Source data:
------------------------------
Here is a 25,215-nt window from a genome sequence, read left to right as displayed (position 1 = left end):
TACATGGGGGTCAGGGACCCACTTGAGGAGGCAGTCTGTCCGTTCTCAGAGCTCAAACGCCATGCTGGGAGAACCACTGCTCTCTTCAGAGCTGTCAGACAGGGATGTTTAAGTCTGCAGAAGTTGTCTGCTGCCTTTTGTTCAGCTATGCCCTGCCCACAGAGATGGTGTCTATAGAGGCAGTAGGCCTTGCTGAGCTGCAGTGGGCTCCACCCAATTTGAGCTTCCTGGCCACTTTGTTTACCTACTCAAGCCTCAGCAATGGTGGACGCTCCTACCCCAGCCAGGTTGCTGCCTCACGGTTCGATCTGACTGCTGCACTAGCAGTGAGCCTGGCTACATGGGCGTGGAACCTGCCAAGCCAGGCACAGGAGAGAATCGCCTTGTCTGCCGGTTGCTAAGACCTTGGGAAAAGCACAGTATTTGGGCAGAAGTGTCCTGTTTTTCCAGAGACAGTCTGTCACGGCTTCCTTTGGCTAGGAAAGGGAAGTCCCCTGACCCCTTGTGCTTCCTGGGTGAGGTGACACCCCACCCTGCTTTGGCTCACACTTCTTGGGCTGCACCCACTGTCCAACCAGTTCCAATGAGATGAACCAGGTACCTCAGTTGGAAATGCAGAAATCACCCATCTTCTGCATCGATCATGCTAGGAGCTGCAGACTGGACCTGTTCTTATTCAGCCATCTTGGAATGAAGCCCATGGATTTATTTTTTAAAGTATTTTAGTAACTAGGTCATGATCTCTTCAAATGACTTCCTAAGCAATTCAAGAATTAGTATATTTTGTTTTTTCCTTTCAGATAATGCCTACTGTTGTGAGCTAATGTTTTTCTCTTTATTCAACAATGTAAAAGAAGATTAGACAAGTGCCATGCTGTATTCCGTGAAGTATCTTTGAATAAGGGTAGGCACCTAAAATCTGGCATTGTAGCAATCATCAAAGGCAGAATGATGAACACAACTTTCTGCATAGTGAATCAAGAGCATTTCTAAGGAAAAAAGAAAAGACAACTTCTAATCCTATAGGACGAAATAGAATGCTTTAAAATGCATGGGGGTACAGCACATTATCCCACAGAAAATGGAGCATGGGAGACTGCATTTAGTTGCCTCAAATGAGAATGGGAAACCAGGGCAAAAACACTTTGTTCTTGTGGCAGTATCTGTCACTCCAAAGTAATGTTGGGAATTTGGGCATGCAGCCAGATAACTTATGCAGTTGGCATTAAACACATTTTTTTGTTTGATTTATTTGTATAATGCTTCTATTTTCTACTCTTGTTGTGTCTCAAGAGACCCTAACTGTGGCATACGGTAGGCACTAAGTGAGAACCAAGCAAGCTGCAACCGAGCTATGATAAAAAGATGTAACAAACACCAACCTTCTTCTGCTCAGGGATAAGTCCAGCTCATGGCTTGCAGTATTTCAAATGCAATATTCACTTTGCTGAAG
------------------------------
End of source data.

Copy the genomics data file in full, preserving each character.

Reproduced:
Here is a 25,215-nt window from a genome sequence, read left to right as displayed (position 1 = left end):
TACATGGGGGTCAGGGACCCACTTGAGGAGGCAGTCTGTCCGTTCTCAGAGCTCAAACGCCATGCTGGGAGAACCACTGCTCTCTTCAGAGCTGTCAGACAGGGATGTTTAAGTCTGCAGAAGTTGTCTGCTGCCTTTTGTTCAGCTATGCCCTGCCCACAGAGATGGTGTCTATAGAGGCAGTAGGCCTTGCTGAGCTGCAGTGGGCTCCACCCAATTTGAGCTTCCTGGCCACTTTGTTTACCTACTCAAGCCTCAGCAATGGTGGACGCTCCTACCCCAGCCAGGTTGCTGCCTCACGGTTCGATCTGACTGCTGCACTAGCAGTGAGCCTGGCTACATGGGCGTGGAACCTGCCAAGCCAGGCACAGGAGAGAATCGCCTTGTCTGCCGGTTGCTAAGACCTTGGGAAAAGCACAGTATTTGGGCAGAAGTGTCCTGTTTTTCCAGAGACAGTCTGTCACGGCTTCCTTTGGCTAGGAAAGGGAAGTCCCCTGACCCCTTGTGCTTCCTGGGTGAGGTGACACCCCACCCTGCTTTGGCTCACACTTCTTGGGCTGCACCCACTGTCCAACCAGTTCCAATGAGATGAACCAGGTACCTCAGTTGGAAATGCAGAAATCACCCATCTTCTGCATCGATCATGCTAGGAGCTGCAGACTGGACCTGTTCTTATTCAGCCATCTTGGAATGAAGCCCATGGATTTATTTTTTAAAGTATTTTAGTAACTAGGTCATGATCTCTTCAAATGACTTCCTAAGCAATTCAAGAATTAGTATATTTTGTTTTTTCCTTTCAGATAATGCCTACTGTTGTGAGCTAATGTTTTTCTCTTTATTCAACAATGTAAAAGAAGATTAGACAAGTGCCATGCTGTATTCCGTGAAGTATCTTTGAATAAGGGTAGGCACCTAAAATCTGGCATTGTAGCAATCATCAAAGGCAGAATGATGAACACAACTTTCTGCATAGTGAATCAAGAGCATTTCTAAGGAAAAAAGAAAAGACAACTTCTAATCCTATAGGACGAAATAGAATGCTTTAAAATGCATGGGGGTACAGCACATTATCCCACAGAAAATGGAGCATGGGAGACTGCATTTAGTTGCCTCAAATGAGAATGGGAAACCAGGGCAAAAACACTTTGTTCTTGTGGCAGTATCTGTCACTCCAAAGTAATGTTGGGAATTTGGGCATGCAGCCAGATAACTTATGCAGTTGGCATTAAACACATTTTTTTGTTTGATTTATTTGTATAATGCTTCTATTTTCTACTCTTGTTGTGTCTCAAGAGACCCTAACTGTGGCATACGGTAGGCACTAAGTGAGAACCAAGCAAGCTGCAACCGAGCTATGATAAAAAGATGTAACAAACACCAACCTTCTTCTGCTCAGGGATAAGTCCAGCTCATGGCTTGCAGTATTTCAAATGCAATATTCACTTTGCTGAAG